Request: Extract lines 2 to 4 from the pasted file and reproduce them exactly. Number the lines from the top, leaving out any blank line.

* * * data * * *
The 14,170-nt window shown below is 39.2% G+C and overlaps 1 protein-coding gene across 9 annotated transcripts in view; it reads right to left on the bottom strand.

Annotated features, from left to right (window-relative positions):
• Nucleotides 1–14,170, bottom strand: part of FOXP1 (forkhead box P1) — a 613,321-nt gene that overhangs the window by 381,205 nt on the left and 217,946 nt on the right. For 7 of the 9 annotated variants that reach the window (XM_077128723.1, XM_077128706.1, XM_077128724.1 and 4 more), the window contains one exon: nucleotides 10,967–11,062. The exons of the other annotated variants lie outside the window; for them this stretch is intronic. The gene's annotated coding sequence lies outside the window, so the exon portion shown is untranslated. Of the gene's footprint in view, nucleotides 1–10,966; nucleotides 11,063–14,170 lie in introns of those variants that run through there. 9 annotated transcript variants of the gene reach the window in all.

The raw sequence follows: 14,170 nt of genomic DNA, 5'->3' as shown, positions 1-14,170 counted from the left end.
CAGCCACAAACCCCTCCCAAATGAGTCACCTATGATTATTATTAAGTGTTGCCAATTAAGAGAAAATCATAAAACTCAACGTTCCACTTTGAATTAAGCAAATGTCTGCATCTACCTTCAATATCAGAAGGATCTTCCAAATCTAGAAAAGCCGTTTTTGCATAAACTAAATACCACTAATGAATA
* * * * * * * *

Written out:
Annotated features, from left to right (window-relative positions):
• Nucleotides 1–14,170, bottom strand: part of FOXP1 (forkhead box P1) — a 613,321-nt gene that overhangs the window by 381,205 nt on the left and 217,946 nt on the right. For 7 of the 9 annotated variants that reach the window (XM_077128723.1, XM_077128706.1, XM_077128724.1 and 4 more), the window contains one exon: nucleotides 10,967–11,062. The exons of the other annotated variants lie outside the window; for them this stretch is intronic. The gene's annotated coding sequence lies outside the window, so the exon portion shown is untranslated. Of the gene's footprint in view, nucleotides 1–10,966; nucleotides 11,063–14,170 lie in introns of those variants that run through there. 9 annotated transcript variants of the gene reach the window in all.

The raw sequence follows: 14,170 nt of genomic DNA, 5'->3' as shown, positions 1-14,170 counted from the left end.